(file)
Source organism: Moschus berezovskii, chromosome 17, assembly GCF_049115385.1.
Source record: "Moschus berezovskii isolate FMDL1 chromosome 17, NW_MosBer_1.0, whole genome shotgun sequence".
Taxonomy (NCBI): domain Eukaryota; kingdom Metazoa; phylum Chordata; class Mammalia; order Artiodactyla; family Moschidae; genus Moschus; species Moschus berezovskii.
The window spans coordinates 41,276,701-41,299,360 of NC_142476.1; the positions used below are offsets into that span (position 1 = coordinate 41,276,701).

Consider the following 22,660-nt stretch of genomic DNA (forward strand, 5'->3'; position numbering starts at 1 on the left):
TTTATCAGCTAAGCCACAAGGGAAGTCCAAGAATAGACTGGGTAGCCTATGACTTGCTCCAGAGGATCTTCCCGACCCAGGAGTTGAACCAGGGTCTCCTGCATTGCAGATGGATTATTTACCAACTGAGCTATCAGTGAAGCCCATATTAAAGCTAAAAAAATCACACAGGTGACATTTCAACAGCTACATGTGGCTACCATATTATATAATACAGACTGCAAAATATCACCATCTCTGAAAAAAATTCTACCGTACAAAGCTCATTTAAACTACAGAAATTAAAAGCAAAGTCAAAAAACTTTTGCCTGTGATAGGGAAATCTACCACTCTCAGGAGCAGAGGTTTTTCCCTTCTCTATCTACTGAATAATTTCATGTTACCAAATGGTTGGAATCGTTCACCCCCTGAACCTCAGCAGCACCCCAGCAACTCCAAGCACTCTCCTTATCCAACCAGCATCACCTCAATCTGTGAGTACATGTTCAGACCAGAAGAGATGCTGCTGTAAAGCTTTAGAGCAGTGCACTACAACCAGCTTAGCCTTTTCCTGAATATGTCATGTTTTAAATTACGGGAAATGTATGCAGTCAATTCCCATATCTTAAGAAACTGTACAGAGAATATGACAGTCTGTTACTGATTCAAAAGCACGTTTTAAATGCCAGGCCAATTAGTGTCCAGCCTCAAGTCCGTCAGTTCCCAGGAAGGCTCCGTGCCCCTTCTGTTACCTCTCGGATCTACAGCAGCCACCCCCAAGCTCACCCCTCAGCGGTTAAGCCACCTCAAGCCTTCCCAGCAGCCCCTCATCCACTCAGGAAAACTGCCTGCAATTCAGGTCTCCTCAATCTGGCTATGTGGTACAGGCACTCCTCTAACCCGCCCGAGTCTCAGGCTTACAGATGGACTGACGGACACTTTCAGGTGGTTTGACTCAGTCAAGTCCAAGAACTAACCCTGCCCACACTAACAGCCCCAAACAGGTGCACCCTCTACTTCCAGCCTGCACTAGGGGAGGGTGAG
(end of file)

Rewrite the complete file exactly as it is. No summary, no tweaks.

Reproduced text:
Source organism: Moschus berezovskii, chromosome 17, assembly GCF_049115385.1.
Source record: "Moschus berezovskii isolate FMDL1 chromosome 17, NW_MosBer_1.0, whole genome shotgun sequence".
Taxonomy (NCBI): domain Eukaryota; kingdom Metazoa; phylum Chordata; class Mammalia; order Artiodactyla; family Moschidae; genus Moschus; species Moschus berezovskii.
The window spans coordinates 41,276,701-41,299,360 of NC_142476.1; the positions used below are offsets into that span (position 1 = coordinate 41,276,701).

Consider the following 22,660-nt stretch of genomic DNA (forward strand, 5'->3'; position numbering starts at 1 on the left):
TTTATCAGCTAAGCCACAAGGGAAGTCCAAGAATAGACTGGGTAGCCTATGACTTGCTCCAGAGGATCTTCCCGACCCAGGAGTTGAACCAGGGTCTCCTGCATTGCAGATGGATTATTTACCAACTGAGCTATCAGTGAAGCCCATATTAAAGCTAAAAAAATCACACAGGTGACATTTCAACAGCTACATGTGGCTACCATATTATATAATACAGACTGCAAAATATCACCATCTCTGAAAAAAATTCTACCGTACAAAGCTCATTTAAACTACAGAAATTAAAAGCAAAGTCAAAAAACTTTTGCCTGTGATAGGGAAATCTACCACTCTCAGGAGCAGAGGTTTTTCCCTTCTCTATCTACTGAATAATTTCATGTTACCAAATGGTTGGAATCGTTCACCCCCTGAACCTCAGCAGCACCCCAGCAACTCCAAGCACTCTCCTTATCCAACCAGCATCACCTCAATCTGTGAGTACATGTTCAGACCAGAAGAGATGCTGCTGTAAAGCTTTAGAGCAGTGCACTACAACCAGCTTAGCCTTTTCCTGAATATGTCATGTTTTAAATTACGGGAAATGTATGCAGTCAATTCCCATATCTTAAGAAACTGTACAGAGAATATGACAGTCTGTTACTGATTCAAAAGCACGTTTTAAATGCCAGGCCAATTAGTGTCCAGCCTCAAGTCCGTCAGTTCCCAGGAAGGCTCCGTGCCCCTTCTGTTACCTCTCGGATCTACAGCAGCCACCCCCAAGCTCACCCCTCAGCGGTTAAGCCACCTCAAGCCTTCCCAGCAGCCCCTCATCCACTCAGGAAAACTGCCTGCAATTCAGGTCTCCTCAATCTGGCTATGTGGTACAGGCACTCCTCTAACCCGCCCGAGTCTCAGGCTTACAGATGGACTGACGGACACTTTCAGGTGGTTTGACTCAGTCAAGTCCAAGAACTAACCCTGCCCACACTAACAGCCCCAAACAGGTGCACCCTCTACTTCCAGCCTGCACTAGGGGAGGGTGAG